When the new UK Tory government took office it’s purpose was to join and disrupt the EU achieving these plans on behalf of the US and UK’s deep state for two reasons:

    The first concerned a possible diminution of the role of the United States in Europe.

    The second concerned a new interest and enthusiasm for European integration.

    In his statement to the Council of Ministers at the opening of negotiations, Anthony Barber, Chancellor of the Duchy of Lancaster and UK Government spokesman, affirmed that ‘We welcome the moves which you have already made towards closer economic and monetary integration and are ready to play our full part.’

    That this had implications for British sovereignty was also of course not lost on the officials. A note to the Prime Minister, classified Secret, and dated 2nd July 1970, two days after the start of negotiations, advised that:

    ‘We ought at least to give some forethought to, for example, the implications of monetary and economic harmonisation for political institutions and sovereignty in the UK and in Europe…

    The Werner Plan implied the renunciation of national sovereignties in the economic field…the UK would be required to agree to participate with the programme before we could enter the Community. Obviously, the Six would want to ensure that we would not wield the veto to prevent their plan proceeding.’

    Democratic choice?

    The first referendum took place AFTER we had joined under a LABOUR government which didn’t approve of the shenanigans of the US/UK/EU and promised a referendum in its manifesto in the 2nd election in a year!

    The ‘question’ asked was:

    “Do you think the United Kingdom should stay in the European Community (the Common Market)?”


    This tricky question got most people voting Yes of course by a significant margin
    67% / 33%.
    (with a 65% turnout)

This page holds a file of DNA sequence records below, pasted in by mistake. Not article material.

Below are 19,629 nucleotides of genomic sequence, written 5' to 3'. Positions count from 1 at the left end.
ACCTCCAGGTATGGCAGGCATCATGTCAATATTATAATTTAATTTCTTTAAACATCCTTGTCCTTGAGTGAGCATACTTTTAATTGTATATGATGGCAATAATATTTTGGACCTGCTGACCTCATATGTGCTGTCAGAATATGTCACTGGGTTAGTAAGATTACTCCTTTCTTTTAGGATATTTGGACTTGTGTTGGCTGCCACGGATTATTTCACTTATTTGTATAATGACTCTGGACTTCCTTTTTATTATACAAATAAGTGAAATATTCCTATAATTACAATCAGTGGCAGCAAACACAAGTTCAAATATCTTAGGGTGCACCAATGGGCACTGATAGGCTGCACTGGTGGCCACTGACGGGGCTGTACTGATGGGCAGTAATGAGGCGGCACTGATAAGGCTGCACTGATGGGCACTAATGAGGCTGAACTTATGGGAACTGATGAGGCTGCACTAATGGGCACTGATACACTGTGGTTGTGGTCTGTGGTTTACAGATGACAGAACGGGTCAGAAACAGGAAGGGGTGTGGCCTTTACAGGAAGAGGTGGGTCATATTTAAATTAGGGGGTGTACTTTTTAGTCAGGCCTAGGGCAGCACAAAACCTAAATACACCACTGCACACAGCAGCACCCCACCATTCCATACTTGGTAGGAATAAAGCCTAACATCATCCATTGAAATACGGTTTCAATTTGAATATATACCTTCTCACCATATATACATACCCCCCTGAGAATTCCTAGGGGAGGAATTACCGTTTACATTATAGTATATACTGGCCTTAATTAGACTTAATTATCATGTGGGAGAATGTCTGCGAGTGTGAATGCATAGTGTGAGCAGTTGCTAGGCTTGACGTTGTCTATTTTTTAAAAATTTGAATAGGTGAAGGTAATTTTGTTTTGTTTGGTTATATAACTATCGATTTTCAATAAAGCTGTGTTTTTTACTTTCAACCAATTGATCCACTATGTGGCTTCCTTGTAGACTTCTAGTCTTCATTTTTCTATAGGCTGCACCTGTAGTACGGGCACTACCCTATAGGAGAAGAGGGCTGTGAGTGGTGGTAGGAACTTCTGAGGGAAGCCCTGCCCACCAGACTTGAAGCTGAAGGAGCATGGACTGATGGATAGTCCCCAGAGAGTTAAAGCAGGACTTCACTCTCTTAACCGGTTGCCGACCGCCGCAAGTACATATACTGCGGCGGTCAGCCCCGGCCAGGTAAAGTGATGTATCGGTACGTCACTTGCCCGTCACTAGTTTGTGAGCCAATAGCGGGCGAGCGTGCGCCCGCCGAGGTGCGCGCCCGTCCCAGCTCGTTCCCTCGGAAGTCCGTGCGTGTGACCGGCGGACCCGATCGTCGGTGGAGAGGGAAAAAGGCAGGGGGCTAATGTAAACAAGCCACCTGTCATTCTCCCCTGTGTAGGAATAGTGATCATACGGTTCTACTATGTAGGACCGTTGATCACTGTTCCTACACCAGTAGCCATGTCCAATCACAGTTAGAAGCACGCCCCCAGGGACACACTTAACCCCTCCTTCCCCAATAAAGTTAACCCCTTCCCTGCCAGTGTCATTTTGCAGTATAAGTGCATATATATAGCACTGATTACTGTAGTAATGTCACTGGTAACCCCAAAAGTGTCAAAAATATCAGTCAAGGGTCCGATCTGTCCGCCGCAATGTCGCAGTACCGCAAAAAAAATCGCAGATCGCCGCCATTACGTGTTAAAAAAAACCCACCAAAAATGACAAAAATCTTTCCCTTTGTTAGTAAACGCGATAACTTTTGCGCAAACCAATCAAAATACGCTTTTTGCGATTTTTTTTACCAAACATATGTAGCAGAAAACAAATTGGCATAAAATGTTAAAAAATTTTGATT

The second referendum in 2016

    “Should the United Kingdom remain a member of the European Union or leave the European Union?”


    This tricky question got most people voting Leave of course by a narrow margin.

    52% / 48%
    (With a 72% turnout)

    1. Both questions seemed designed to get the ‘right’ answer. ( they should have been exactly the same surely!)
    2. The turnout in 2016 seems suspiciously high!
    3. The first referendum result was particularly decisive compared to the second.
    4. It is clear the UK population has been played since the late 50’s to achieve first the Entry and now the impending Exit by and for special interests.
    5. DeGaulle was right about the perfidious motives of the US/UK.
    6. Hard Brexit was the only plan.
    7. The resurrection of a traditional Labour party and agenda has thrown the Establishment which otherwise would have achieved their goal with full support of the New Labour/LibDem partners by letting Article 50 expire on 29th March.
    8. The full spectrum propaganda and alt-right agitation of the Tories & their neolib/con partners in parliament is aimed at destroying the EU and it’s independence from the anglo imperialists AND to stop a Corbynite Labour government undoing their neolib/con gains of the last 50 years.

    This is not just a little local difficulty in a corner of Europe – it is a major battle between ancient powers and the majority of the peoples of not only Europe and the Anglo empire (5+1 eyed) but the rest of the world.

    A historical revolutionary moment that will determine the course of humanity.

    I expect a crisis any attempt at installing an unelected gnu. Calling for an election won’t necessarily make it happen. It is a critical moment.